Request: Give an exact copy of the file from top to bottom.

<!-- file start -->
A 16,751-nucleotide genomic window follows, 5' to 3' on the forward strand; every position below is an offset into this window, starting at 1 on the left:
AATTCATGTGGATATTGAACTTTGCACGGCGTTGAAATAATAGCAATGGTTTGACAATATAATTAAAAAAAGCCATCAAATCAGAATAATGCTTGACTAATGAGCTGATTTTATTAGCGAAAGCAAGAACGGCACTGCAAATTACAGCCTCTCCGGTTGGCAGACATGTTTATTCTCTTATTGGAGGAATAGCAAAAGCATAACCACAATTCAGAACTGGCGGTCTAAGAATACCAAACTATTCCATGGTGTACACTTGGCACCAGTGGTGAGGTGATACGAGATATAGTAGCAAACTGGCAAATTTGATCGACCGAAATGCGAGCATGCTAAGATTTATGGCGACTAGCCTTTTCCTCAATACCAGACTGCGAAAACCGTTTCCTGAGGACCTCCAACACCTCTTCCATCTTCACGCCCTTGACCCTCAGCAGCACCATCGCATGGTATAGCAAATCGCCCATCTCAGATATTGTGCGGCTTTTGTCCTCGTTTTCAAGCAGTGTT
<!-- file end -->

A 16,751-nucleotide genomic window follows, 5' to 3' on the forward strand; every position below is an offset into this window, starting at 1 on the left:
AATTCATGTGGATATTGAACTTTGCACGGCGTTGAAATAATAGCAATGGTTTGACAATATAATTAAAAAAAGCCATCAAATCAGAATAATGCTTGACTAATGAGCTGATTTTATTAGCGAAAGCAAGAACGGCACTGCAAATTACAGCCTCTCCGGTTGGCAGACATGTTTATTCTCTTATTGGAGGAATAGCAAAAGCATAACCACAATTCAGAACTGGCGGTCTAAGAATACCAAACTATTCCATGGTGTACACTTGGCACCAGTGGTGAGGTGATACGAGATATAGTAGCAAACTGGCAAATTTGATCGACCGAAATGCGAGCATGCTAAGATTTATGGCGACTAGCCTTTTCCTCAATACCAGACTGCGAAAACCGTTTCCTGAGGACCTCCAACACCTCTTCCATCTTCACGCCCTTGACCCTCAGCAGCACCATCGCATGGTATAGCAAATCGCCCATCTCAGATATTGTGCGGCTTTTGTCCTCGTTTTCAAGCAGTGTT